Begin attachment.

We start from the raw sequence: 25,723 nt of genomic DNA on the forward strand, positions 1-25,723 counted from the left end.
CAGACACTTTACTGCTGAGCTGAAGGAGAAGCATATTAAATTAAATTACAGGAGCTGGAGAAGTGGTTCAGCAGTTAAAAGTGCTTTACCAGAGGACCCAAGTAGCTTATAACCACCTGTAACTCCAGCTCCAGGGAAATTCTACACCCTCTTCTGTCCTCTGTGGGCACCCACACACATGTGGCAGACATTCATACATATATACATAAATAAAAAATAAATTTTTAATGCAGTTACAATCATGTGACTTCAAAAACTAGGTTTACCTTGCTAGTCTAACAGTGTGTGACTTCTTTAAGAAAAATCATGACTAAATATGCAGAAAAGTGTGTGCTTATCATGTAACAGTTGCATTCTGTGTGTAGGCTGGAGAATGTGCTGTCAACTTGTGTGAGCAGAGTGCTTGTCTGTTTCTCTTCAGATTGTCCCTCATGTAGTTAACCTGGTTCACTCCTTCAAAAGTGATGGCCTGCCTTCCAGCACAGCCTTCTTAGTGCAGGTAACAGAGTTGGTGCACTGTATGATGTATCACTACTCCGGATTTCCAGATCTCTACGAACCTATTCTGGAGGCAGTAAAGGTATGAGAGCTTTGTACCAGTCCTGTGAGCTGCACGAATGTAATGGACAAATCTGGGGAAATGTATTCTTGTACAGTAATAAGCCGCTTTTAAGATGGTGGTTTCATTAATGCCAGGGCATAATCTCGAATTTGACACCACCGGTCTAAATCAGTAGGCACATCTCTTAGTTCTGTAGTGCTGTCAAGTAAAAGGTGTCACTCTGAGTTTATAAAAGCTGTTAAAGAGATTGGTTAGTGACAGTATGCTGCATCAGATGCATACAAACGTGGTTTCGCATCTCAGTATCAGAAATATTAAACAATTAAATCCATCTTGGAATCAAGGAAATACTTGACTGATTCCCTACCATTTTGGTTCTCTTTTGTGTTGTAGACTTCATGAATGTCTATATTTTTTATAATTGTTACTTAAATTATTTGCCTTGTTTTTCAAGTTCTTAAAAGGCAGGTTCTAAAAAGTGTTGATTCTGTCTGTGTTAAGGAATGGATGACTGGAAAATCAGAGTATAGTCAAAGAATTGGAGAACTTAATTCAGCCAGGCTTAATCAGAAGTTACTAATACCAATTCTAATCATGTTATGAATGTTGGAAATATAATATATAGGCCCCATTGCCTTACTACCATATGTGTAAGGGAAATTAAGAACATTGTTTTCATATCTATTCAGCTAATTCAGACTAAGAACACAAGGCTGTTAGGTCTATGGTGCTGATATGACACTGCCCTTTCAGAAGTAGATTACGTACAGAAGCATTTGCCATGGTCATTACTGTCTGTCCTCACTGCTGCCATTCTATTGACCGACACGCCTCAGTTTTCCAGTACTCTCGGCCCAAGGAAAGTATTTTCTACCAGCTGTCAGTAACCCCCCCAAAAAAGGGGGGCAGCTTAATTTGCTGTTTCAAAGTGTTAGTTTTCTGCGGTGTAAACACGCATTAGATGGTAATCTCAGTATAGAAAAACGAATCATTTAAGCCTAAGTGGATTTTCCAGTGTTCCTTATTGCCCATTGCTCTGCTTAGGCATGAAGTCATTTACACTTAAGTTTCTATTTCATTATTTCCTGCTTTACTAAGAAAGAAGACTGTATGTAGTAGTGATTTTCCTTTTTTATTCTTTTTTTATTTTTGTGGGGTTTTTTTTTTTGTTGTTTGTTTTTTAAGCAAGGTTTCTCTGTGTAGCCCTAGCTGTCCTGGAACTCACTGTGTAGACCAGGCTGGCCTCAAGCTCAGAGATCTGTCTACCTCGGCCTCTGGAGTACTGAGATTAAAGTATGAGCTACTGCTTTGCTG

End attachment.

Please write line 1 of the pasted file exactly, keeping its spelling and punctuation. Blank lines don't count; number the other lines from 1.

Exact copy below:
We start from the raw sequence: 25,723 nt of genomic DNA on the forward strand, positions 1-25,723 counted from the left end.